Five steps to rolling out a successful classroom device program
October 18, 2018
Commentary: Lenovo Software's Jessica Menasian highlights considerations around budget, digital citizenship and teacher needs.
Congress included $5 million in funding for OER pilot programs in its budget earlier this year, with the aim of bringing down the costs of college textbooks.
Patience Wait is a freelance writer and former journalist, covering the information technology market for industry-leading trade sites. She has won...
The Education Department has issued a notice in the Federal Register that it is now accepting applications for grants to set up pilot programs for open educational resources (OER), or “open textbooks,” as the department calls them. The application deadline is Aug. 29.
Congress included $5 million in funding for these pilot programs for fiscal 2018, with the aim of bringing down the expense of college textbooks. Grant recipients would be challenged with building an OER program that fills a specific need in the higher ed market.
In the notice, the department called attention to the need for open textbooks used by students in career and technical education. “Technical textbooks are among the more expensive books that students must purchase, and they often must be updated frequently to keep pace with changing technologies, which adds to the costs,” the notice reads. The need for frequent updates also limits students’ ability to purchase used books at lower prices, it said.
The department announced the OER grant opportunity the same day it issued a notice to community colleges about grants to make technological upgrades to their cybersecurity education programs.
The open textbook grant program sets “three absolute priorities and one competitive priority.”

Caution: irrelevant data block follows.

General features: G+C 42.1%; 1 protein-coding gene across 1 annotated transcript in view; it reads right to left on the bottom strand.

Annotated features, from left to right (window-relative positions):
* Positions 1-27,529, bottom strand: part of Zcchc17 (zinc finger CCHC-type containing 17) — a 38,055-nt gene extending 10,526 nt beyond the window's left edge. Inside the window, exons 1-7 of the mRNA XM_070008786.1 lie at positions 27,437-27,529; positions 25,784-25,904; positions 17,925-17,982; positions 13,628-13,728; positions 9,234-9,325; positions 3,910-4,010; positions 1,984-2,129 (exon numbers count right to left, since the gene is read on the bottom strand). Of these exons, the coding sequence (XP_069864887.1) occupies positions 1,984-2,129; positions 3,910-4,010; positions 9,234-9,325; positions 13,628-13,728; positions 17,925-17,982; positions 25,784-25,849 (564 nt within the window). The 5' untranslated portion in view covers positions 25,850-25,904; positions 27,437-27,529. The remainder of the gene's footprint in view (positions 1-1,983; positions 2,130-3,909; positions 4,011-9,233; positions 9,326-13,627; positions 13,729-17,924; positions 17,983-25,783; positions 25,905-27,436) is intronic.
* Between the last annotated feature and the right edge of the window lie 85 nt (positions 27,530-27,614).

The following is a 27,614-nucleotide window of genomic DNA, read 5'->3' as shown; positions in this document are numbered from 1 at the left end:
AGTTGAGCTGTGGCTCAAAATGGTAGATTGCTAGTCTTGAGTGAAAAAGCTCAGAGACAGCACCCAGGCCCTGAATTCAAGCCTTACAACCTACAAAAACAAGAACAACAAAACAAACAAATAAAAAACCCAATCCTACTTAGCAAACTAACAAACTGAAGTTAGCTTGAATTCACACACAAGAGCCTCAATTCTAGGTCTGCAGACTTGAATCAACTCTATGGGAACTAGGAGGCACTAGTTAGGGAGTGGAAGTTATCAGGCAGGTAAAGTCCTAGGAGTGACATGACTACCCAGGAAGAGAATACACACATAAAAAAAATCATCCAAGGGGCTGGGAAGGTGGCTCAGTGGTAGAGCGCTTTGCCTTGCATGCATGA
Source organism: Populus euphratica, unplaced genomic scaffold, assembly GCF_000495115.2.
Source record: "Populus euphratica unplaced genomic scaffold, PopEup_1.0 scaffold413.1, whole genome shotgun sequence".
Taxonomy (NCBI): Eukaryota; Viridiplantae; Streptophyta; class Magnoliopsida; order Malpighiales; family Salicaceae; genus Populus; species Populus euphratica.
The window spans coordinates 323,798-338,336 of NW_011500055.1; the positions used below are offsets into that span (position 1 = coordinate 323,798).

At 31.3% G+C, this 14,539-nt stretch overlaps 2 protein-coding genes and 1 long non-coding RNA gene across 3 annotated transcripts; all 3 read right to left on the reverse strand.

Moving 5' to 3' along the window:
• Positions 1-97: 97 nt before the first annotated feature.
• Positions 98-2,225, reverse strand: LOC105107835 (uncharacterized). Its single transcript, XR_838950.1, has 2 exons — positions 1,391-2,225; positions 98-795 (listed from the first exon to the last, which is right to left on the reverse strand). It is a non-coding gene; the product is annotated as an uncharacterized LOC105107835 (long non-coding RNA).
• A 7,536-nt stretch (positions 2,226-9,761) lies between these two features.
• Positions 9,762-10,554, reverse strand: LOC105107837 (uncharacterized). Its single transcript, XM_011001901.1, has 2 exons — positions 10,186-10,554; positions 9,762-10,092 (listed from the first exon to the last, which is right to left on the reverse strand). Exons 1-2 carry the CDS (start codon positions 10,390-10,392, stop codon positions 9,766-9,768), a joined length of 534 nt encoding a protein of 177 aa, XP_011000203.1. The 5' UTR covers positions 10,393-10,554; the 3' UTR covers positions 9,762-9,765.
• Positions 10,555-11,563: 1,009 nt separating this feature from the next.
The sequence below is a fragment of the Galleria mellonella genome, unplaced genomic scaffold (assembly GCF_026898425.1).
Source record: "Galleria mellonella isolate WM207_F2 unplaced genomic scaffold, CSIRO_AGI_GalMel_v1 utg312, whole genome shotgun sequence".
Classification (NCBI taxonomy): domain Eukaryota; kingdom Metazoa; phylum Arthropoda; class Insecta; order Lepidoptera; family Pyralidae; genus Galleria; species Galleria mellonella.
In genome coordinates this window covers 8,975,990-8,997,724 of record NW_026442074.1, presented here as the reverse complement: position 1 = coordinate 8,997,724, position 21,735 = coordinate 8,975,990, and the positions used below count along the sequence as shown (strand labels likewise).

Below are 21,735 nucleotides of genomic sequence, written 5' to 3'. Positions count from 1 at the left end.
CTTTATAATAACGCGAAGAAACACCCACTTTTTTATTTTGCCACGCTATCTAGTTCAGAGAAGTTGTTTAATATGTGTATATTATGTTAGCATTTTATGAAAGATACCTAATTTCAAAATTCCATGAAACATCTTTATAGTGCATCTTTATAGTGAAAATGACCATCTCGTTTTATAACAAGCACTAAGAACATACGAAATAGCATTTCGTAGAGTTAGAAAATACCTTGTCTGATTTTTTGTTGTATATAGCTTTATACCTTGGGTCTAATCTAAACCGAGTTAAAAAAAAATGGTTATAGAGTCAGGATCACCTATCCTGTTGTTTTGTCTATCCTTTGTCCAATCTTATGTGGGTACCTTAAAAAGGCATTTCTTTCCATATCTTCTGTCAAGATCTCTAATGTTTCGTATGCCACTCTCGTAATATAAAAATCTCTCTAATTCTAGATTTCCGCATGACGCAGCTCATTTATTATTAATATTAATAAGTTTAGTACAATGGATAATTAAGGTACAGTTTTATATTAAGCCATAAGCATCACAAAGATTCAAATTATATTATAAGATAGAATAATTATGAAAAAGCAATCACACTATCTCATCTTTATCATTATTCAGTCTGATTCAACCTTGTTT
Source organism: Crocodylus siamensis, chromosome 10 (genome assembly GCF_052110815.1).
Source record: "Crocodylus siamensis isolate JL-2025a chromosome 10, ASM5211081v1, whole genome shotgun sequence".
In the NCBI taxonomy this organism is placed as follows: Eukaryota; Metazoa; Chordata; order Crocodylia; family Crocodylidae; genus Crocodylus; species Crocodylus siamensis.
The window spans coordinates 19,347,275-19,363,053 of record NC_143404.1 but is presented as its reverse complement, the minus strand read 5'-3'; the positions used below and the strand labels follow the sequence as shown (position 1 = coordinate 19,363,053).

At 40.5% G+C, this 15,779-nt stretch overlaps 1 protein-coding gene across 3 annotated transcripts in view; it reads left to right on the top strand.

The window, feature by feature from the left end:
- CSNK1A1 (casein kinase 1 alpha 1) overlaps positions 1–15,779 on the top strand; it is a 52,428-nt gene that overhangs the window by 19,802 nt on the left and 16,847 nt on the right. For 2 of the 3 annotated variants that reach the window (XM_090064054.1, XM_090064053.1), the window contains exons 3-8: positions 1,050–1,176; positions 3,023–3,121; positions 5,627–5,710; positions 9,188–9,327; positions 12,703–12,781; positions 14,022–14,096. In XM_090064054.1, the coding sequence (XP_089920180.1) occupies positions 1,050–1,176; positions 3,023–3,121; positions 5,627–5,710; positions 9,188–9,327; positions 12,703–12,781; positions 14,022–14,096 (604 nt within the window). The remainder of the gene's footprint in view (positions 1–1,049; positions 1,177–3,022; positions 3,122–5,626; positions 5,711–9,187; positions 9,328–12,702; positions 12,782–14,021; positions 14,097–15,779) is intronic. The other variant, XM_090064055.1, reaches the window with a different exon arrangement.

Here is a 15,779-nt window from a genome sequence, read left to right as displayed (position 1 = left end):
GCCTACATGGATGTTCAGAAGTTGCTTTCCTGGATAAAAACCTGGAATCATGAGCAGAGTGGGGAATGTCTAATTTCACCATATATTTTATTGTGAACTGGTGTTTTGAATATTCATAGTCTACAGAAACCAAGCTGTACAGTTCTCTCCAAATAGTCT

Absolute priority No. 1 is “improving collaboration and dissemination through consortia arrangements.” Applicants must propose consortium projects that include at least three institutions of higher education and engage employers or workforce stakeholders and/or nonprofit or community organizations as participants.
These applicants must explain how the consortium will work to reduce the cost of textbooks that contain content that either aligns student learning objectives with the skills or knowledge required as part of a degree pathway, or, for career and technical postsecondary programs, meets industry standards established for in-demand sectors and occupations.
Absolute priority No. 2 is “addressing gaps in the open textbook marketplace and bringing solutions to scale.”
Applicants must propose comprehensive plans to:
The notice states that grant funds can be used for professional development “to help build capacity and expand the use of open textbooks for any faculty and staff members.”
Absolute priority No. 3 is “promoting degree completion,” by developing or building upon open textbooks along a degree program’s course sequence (e.g., Course 101, 201, 301), for high-enrollment programs, and/or courses along an associate’s degree track in one or more career and technical education fields. This priority includes a requirement for plans to promote and track the use of open textbooks, including estimating the cost savings for students, assessing the open textbooks’ impact on student outcomes, and updating the textbooks beyond the funded period.
The competitive priority, which will give applications additional points, is that applicants’ projects should integrate technology-based strategies, such as artificial intelligence and adaptive learning, to facilitate personalized learning.
The notice states that the department only plans to award up to three grants, which may not appear sufficient to have a real impact. But Nicole Allen, director of open education for SPARC, a group committed to improving access to data and educational materials, told EdScoop in March that existing OER grants have saved students, on average, more than 10 times the original investment.